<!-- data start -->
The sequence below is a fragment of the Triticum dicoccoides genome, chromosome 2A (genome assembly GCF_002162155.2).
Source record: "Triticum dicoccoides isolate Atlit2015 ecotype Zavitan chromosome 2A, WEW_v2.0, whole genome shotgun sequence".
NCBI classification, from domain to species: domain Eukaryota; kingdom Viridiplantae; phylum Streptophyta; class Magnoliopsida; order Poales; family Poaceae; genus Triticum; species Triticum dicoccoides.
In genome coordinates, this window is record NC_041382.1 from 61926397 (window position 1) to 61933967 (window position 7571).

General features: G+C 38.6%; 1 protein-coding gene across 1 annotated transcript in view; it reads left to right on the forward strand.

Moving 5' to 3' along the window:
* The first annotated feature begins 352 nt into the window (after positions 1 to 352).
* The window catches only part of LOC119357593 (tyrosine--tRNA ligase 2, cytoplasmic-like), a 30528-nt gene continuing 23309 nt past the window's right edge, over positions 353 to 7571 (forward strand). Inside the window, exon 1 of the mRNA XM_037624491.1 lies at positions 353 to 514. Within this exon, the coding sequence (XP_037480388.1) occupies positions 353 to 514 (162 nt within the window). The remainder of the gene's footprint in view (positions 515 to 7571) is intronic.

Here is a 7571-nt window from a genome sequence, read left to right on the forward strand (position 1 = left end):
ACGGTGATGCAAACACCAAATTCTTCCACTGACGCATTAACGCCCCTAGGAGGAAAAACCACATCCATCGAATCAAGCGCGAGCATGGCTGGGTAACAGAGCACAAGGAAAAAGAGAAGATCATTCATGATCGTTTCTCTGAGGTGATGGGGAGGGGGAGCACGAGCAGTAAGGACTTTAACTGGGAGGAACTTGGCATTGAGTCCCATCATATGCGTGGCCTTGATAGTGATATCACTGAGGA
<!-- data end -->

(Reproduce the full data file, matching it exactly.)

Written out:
The sequence below is a fragment of the Triticum dicoccoides genome, chromosome 2A (genome assembly GCF_002162155.2).
Source record: "Triticum dicoccoides isolate Atlit2015 ecotype Zavitan chromosome 2A, WEW_v2.0, whole genome shotgun sequence".
NCBI classification, from domain to species: domain Eukaryota; kingdom Viridiplantae; phylum Streptophyta; class Magnoliopsida; order Poales; family Poaceae; genus Triticum; species Triticum dicoccoides.
In genome coordinates, this window is record NC_041382.1 from 61926397 (window position 1) to 61933967 (window position 7571).

General features: G+C 38.6%; 1 protein-coding gene across 1 annotated transcript in view; it reads left to right on the forward strand.

Moving 5' to 3' along the window:
* The first annotated feature begins 352 nt into the window (after positions 1 to 352).
* The window catches only part of LOC119357593 (tyrosine--tRNA ligase 2, cytoplasmic-like), a 30528-nt gene continuing 23309 nt past the window's right edge, over positions 353 to 7571 (forward strand). Inside the window, exon 1 of the mRNA XM_037624491.1 lies at positions 353 to 514. Within this exon, the coding sequence (XP_037480388.1) occupies positions 353 to 514 (162 nt within the window). The remainder of the gene's footprint in view (positions 515 to 7571) is intronic.

Here is a 7571-nt window from a genome sequence, read left to right on the forward strand (position 1 = left end):
ACGGTGATGCAAACACCAAATTCTTCCACTGACGCATTAACGCCCCTAGGAGGAAAAACCACATCCATCGAATCAAGCGCGAGCATGGCTGGGTAACAGAGCACAAGGAAAAAGAGAAGATCATTCATGATCGTTTCTCTGAGGTGATGGGGAGGGGGAGCACGAGCAGTAAGGACTTTAACTGGGAGGAACTTGGCATTGAGTCCCATCATATGCGTGGCCTTGATAGTGATATCACTGAGGA